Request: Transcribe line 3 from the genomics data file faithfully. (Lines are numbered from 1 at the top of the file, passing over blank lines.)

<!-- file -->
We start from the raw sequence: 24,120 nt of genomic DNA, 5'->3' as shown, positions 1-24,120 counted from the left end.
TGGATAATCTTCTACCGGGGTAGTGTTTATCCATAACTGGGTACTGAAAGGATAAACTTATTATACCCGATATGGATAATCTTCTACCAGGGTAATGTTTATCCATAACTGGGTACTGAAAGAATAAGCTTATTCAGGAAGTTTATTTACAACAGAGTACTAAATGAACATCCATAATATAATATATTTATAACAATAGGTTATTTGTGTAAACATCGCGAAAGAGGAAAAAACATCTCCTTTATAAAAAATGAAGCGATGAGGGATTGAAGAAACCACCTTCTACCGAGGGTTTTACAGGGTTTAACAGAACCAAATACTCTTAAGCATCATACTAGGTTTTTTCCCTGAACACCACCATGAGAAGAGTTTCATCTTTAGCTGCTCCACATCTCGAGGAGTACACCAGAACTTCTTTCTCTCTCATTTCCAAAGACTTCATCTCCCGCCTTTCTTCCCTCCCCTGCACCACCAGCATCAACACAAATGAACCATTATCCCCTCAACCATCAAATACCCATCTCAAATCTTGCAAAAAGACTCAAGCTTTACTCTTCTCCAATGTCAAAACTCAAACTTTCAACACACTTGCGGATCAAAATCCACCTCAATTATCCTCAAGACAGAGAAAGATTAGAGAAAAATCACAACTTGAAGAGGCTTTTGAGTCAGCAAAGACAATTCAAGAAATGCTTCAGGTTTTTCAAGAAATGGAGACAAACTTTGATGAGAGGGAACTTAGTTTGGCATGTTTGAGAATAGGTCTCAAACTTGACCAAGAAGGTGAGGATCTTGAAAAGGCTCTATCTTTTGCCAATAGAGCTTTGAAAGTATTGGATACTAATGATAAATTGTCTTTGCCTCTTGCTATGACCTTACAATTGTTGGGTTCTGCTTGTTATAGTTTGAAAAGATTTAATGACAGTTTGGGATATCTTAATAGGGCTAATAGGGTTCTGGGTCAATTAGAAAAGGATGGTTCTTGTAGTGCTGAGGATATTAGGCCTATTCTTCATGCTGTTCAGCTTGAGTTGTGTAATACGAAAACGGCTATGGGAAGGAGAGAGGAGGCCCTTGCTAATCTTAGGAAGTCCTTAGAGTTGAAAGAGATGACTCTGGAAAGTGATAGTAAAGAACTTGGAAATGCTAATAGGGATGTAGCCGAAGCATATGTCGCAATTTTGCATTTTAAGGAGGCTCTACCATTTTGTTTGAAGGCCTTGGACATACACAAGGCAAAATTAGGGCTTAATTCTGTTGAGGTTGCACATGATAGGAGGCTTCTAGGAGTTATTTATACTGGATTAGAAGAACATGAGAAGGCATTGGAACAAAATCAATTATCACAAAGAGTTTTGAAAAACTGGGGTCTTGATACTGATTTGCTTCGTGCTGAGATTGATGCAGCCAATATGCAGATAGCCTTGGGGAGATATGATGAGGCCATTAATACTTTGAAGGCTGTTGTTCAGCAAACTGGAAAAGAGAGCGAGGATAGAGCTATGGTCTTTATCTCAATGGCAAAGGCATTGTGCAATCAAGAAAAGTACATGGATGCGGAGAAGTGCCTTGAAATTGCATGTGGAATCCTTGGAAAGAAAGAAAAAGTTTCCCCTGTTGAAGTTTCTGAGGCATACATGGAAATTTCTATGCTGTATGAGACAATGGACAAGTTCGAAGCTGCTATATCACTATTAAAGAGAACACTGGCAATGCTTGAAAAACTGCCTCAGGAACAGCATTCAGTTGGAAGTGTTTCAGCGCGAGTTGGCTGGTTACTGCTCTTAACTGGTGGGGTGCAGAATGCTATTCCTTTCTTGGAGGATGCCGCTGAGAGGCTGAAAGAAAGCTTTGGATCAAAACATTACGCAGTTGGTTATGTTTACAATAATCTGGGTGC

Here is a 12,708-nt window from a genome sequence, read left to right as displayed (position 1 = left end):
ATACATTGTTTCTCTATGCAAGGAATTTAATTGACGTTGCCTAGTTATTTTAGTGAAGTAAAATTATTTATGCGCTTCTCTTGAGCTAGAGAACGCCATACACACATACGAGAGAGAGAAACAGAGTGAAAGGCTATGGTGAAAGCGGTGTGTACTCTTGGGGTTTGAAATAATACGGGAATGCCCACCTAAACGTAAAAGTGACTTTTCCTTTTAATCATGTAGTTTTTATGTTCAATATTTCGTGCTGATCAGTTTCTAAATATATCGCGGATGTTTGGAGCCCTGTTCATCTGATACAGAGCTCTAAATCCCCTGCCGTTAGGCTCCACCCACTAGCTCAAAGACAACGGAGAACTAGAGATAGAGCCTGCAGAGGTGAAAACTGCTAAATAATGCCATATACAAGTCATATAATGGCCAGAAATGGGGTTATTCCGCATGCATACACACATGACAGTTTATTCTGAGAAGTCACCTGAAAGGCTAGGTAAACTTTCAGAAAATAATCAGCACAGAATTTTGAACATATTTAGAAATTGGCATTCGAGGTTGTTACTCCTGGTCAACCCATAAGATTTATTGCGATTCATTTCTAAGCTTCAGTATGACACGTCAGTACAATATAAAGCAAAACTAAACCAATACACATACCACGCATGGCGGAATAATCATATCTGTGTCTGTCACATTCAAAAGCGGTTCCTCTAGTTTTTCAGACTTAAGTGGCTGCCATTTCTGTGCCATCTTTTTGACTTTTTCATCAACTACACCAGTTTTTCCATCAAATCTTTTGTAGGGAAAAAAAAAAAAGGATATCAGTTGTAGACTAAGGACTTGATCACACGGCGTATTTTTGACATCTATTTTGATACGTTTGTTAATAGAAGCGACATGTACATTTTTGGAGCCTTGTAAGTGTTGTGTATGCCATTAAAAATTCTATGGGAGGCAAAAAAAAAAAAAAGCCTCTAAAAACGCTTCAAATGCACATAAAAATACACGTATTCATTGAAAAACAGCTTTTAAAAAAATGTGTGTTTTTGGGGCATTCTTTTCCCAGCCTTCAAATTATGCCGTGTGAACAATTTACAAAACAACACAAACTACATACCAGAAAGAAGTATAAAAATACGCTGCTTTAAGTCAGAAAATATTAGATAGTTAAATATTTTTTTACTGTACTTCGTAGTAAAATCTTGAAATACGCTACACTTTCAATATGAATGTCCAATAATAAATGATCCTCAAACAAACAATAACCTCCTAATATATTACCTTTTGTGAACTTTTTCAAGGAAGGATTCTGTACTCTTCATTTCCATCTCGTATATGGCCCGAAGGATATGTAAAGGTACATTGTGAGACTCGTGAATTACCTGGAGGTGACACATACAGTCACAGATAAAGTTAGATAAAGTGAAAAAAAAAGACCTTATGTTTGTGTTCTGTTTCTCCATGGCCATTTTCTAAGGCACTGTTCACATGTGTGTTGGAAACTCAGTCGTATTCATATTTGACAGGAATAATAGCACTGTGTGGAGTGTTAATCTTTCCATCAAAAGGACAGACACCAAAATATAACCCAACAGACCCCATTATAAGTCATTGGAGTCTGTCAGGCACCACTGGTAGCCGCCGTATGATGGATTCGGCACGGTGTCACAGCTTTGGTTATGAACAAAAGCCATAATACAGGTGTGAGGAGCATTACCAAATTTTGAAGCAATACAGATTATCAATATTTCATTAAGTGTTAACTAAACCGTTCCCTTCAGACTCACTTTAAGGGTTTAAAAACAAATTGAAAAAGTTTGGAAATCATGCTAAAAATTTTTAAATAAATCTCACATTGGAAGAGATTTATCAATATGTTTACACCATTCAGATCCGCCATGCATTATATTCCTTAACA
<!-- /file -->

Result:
Here is a 12,708-nt window from a genome sequence, read left to right as displayed (position 1 = left end):